Here's what I mean by rhythm: For every few degrees the arm moves, the shoulder blade should congruently move a degree as well. Patients who suffer from frozen shoulder syndrome, for example, have major dysfunction in this rhythm. This is what makes movements like the overhead press more functionally applicable as a training tool. There's nothing to restrict the shoulder blade from moving up and down on the ribcage.
What this means for you: If you find that you can't bench without shoulder pain, don't feel like you have to. And even if you can bench without pain, do yourself a favor and work on your posture, scapular strength, and lower traps with the tips I lay out in my article "3 Tips to Beat That Hunchback."
Truth 3: It's not the most complete test of upper-body strength
Plenty of lifters want to have a strong bench in order to impress someone. But no matter who you're looking to "wow," there's plenty wrong with using the bench as a test lift.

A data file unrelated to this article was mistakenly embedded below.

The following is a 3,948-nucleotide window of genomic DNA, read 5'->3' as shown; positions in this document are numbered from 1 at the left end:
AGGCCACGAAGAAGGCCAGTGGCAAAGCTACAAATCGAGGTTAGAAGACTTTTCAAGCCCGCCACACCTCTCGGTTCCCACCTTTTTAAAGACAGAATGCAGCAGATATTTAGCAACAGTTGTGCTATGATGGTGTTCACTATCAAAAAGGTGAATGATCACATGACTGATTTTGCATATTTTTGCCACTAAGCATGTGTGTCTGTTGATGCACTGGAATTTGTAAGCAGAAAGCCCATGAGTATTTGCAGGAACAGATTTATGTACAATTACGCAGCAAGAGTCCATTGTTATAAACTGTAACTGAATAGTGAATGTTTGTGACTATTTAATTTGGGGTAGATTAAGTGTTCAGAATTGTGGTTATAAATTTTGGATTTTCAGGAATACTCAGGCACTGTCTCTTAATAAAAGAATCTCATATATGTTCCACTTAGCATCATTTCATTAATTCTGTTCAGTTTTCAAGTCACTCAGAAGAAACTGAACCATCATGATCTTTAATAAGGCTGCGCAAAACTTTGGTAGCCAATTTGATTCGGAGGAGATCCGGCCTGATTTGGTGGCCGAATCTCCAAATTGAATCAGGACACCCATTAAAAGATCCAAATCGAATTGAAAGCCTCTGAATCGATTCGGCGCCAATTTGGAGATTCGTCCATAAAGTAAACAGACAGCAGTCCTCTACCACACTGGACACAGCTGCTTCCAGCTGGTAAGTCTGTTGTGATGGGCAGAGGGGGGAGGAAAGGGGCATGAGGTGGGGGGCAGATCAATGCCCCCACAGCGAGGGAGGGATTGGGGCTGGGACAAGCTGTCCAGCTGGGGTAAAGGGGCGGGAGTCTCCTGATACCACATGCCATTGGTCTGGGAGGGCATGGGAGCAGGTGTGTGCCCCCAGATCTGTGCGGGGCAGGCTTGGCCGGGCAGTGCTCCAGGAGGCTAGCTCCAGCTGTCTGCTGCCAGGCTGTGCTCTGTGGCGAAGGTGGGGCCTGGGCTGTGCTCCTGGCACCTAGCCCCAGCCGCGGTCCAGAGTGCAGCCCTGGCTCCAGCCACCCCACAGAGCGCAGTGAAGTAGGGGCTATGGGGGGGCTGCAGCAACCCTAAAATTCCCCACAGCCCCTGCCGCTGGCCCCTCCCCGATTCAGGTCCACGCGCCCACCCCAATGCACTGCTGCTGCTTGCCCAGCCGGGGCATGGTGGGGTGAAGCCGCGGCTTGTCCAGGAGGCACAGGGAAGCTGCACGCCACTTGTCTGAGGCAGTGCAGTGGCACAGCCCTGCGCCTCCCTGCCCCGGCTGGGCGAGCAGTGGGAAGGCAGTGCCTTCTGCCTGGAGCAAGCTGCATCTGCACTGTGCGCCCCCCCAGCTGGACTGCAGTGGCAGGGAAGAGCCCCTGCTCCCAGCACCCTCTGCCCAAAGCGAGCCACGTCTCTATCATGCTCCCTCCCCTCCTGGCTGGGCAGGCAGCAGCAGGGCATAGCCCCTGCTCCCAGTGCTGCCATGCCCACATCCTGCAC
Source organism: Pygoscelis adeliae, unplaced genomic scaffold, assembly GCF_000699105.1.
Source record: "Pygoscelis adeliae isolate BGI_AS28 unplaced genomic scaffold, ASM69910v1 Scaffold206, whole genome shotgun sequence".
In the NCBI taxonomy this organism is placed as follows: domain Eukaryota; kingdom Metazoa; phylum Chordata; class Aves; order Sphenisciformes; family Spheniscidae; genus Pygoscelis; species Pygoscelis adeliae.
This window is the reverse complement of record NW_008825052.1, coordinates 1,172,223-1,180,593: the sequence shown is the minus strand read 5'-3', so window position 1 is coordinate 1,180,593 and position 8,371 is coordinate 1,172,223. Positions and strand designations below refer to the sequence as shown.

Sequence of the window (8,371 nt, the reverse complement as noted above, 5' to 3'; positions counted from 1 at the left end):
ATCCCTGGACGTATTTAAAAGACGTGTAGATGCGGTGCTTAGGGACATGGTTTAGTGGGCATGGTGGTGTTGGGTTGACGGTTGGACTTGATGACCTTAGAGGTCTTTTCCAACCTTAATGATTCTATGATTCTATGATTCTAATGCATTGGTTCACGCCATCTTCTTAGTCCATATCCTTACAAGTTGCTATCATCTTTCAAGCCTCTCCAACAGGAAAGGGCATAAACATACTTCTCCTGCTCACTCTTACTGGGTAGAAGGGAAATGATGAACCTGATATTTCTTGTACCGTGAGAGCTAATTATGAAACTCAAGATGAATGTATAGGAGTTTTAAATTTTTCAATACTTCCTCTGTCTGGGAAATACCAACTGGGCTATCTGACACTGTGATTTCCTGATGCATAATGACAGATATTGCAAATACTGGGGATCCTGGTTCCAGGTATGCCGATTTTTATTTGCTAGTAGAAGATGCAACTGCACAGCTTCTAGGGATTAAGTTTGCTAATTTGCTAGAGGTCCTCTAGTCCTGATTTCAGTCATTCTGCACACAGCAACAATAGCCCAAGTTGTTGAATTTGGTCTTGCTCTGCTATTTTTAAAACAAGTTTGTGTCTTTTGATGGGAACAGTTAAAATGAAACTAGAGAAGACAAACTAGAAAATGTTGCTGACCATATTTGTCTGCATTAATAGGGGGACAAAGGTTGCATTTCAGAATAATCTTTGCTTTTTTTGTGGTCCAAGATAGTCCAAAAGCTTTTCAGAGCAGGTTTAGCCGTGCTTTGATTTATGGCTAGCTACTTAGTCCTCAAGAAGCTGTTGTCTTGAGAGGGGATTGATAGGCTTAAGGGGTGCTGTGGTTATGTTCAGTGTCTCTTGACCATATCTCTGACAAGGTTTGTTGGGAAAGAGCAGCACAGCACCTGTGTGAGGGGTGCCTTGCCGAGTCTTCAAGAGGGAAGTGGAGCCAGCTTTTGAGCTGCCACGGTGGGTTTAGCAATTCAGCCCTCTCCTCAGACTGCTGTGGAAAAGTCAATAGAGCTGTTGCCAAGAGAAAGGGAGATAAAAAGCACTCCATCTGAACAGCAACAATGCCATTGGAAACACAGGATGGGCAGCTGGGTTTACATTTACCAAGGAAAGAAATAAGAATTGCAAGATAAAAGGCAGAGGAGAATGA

For example, you may be able to lift more weight on the bench than, say, a strict overhead press, but there are also plenty more ways to "cheat" on the bench. Using a bizarrely high arch or stopping short of a full range of motion are two common flaws. Lifting the hips off the bench for assistance is another. Being honest with your technique is a humbling experience, and there's hardly any room for this when standing upright.
Moreover, the bench press targets less of the upper-body musculature than the overhead press. There's no doubt it hits the chest, and also the triceps and front deltoids. But, there's very little stress placed on the spine at all, meaning the muscles of the trunk, like the abdominals and obliques, don't have to become too involved for a successful lift to be completed.
What this means for you: "How much ya bench" tells me far less about you as a lifter than "how much ya strict press?" You might see more bang for your training buck by focusing on overhead work as a gauge of strength, and using horizontal press variations like close-grip bench work as a triceps-focused accessory move. When you can strict press more than 200 pounds for a smooth triple, like I advocate in my article "How to Lift 200 Pounds Overhead," revisit your bench and don't be surprised if it's actually grown.
Truth 4: Not all cues work for all benchers
We all know that lifters trade technique cues like baseball cards. But, something that works for a seriously strong-ass bencher may not work for someone who's not at that level yet. An example is the classic "pull the bar apart" cue.